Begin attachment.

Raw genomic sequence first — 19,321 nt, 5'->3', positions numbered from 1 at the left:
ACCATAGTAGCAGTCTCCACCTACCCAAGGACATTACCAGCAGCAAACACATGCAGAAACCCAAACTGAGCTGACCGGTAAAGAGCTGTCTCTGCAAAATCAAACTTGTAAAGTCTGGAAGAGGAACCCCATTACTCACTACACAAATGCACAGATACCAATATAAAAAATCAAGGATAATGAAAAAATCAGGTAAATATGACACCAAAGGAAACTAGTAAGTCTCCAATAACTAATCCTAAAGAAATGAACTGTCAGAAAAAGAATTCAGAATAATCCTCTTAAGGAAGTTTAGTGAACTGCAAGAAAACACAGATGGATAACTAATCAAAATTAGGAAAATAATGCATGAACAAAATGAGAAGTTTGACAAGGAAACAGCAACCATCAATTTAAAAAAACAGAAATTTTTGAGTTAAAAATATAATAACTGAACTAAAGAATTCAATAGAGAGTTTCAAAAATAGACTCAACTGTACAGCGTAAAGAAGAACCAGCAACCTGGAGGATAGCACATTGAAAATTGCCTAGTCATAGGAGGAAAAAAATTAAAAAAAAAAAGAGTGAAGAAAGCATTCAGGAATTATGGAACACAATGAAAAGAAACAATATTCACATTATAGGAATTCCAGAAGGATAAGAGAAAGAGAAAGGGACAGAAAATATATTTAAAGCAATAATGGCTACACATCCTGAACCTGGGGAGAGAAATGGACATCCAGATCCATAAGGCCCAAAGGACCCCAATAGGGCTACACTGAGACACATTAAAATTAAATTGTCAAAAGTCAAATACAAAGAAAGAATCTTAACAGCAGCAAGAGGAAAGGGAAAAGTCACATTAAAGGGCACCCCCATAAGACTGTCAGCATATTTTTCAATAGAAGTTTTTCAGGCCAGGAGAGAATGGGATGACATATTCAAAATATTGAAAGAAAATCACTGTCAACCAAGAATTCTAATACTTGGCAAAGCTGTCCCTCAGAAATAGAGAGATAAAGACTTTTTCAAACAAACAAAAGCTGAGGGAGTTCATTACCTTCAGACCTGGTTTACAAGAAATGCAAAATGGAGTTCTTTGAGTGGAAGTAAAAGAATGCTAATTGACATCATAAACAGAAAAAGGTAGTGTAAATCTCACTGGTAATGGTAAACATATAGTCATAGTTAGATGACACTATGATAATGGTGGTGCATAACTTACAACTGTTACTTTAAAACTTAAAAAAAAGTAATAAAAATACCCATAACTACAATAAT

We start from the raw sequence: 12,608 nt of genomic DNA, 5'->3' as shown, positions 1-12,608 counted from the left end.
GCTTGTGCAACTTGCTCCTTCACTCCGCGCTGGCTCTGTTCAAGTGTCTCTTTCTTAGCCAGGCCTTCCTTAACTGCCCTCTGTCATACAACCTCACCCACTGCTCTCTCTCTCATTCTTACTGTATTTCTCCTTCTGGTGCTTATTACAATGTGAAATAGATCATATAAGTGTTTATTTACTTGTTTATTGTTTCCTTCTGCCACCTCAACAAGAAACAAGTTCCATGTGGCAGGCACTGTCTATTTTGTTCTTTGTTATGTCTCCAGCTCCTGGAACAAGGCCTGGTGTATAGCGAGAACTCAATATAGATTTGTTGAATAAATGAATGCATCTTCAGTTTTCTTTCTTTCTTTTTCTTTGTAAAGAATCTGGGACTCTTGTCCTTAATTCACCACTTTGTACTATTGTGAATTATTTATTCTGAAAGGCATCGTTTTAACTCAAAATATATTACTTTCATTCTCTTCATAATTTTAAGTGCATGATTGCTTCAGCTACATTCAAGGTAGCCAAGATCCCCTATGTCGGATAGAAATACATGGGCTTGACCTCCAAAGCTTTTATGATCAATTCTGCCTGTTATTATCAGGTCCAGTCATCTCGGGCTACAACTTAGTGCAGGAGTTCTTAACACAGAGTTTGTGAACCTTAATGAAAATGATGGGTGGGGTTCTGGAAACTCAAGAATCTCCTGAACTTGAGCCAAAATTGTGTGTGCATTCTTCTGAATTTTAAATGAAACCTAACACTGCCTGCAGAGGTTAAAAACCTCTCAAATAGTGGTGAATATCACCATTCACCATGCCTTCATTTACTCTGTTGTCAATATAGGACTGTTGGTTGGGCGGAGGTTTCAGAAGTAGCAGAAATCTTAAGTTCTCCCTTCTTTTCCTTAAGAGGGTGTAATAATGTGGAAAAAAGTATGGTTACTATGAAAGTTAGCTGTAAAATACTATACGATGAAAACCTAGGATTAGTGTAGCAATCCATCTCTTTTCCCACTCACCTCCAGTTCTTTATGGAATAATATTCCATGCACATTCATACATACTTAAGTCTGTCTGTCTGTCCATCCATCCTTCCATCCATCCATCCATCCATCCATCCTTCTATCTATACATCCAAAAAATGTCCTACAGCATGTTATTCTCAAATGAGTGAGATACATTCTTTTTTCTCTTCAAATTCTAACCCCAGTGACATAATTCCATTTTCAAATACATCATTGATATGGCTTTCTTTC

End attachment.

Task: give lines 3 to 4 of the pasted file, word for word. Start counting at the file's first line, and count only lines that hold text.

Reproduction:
We start from the raw sequence: 12,608 nt of genomic DNA, 5'->3' as shown, positions 1-12,608 counted from the left end.
GCTTGTGCAACTTGCTCCTTCACTCCGCGCTGGCTCTGTTCAAGTGTCTCTTTCTTAGCCAGGCCTTCCTTAACTGCCCTCTGTCATACAACCTCACCCACTGCTCTCTCTCTCATTCTTACTGTATTTCTCCTTCTGGTGCTTATTACAATGTGAAATAGATCATATAAGTGTTTATTTACTTGTTTATTGTTTCCTTCTGCCACCTCAACAAGAAACAAGTTCCATGTGGCAGGCACTGTCTATTTTGTTCTTTGTTATGTCTCCAGCTCCTGGAACAAGGCCTGGTGTATAGCGAGAACTCAATATAGATTTGTTGAATAAATGAATGCATCTTCAGTTTTCTTTCTTTCTTTTTCTTTGTAAAGAATCTGGGACTCTTGTCCTTAATTCACCACTTTGTACTATTGTGAATTATTTATTCTGAAAGGCATCGTTTTAACTCAAAATATATTACTTTCATTCTCTTCATAATTTTAAGTGCATGATTGCTTCAGCTACATTCAAGGTAGCCAAGATCCCCTATGTCGGATAGAAATACATGGGCTTGACCTCCAAAGCTTTTATGATCAATTCTGCCTGTTATTATCAGGTCCAGTCATCTCGGGCTACAACTTAGTGCAGGAGTTCTTAACACAGAGTTTGTGAACCTTAATGAAAATGATGGGTGGGGTTCTGGAAACTCAAGAATCTCCTGAACTTGAGCCAAAATTGTGTGTGCATTCTTCTGAATTTTAAATGAAACCTAACACTGCCTGCAGAGGTTAAAAACCTCTCAAATAGTGGTGAATATCACCATTCACCATGCCTTCATTTACTCTGTTGTCAATATAGGACTGTTGGTTGGGCGGAGGTTTCAGAAGTAGCAGAAATCTTAAGTTCTCCCTTCTTTTCCTTAAGAGGGTGTAATAATGTGGAAAAAAGTATGGTTACTATGAAAGTTAGCTGTAAAATACTATACGATGAAAACCTAGGATTAGTGTAGCAATCCATCTCTTTTCCCACTCACCTCCAGTTCTTTATGGAATAATATTCCATGCACATTCATACATACTTAAGTCTGTCTGTCTGTCCATCCATCCTTCCATCCATCCATCCATCCATCCATCCTTCTATCTATACATCCAAAAAATGTCCTACAGCATGTTATTCTCAAATGAGTGAGATACATTCTTTTTTCTCTTCAAATTCTAACCCCAGTGACATAATTCCATTTTCAAATACATCATTGATATGGCTTTCTTTC